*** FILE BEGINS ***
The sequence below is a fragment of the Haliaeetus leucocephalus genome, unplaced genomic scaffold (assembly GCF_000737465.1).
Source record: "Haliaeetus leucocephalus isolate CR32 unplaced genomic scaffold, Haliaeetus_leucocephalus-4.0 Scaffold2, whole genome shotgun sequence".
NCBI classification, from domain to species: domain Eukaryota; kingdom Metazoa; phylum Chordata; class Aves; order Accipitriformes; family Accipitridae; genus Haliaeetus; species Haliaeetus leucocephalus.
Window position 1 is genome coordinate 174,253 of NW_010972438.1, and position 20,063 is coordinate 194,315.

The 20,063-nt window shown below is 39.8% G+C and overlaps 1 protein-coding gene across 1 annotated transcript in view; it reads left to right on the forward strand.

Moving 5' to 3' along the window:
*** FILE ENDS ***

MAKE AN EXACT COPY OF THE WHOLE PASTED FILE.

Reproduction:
The sequence below is a fragment of the Haliaeetus leucocephalus genome, unplaced genomic scaffold (assembly GCF_000737465.1).
Source record: "Haliaeetus leucocephalus isolate CR32 unplaced genomic scaffold, Haliaeetus_leucocephalus-4.0 Scaffold2, whole genome shotgun sequence".
NCBI classification, from domain to species: domain Eukaryota; kingdom Metazoa; phylum Chordata; class Aves; order Accipitriformes; family Accipitridae; genus Haliaeetus; species Haliaeetus leucocephalus.
Window position 1 is genome coordinate 174,253 of NW_010972438.1, and position 20,063 is coordinate 194,315.

The 20,063-nt window shown below is 39.8% G+C and overlaps 1 protein-coding gene across 1 annotated transcript in view; it reads left to right on the forward strand.

Moving 5' to 3' along the window: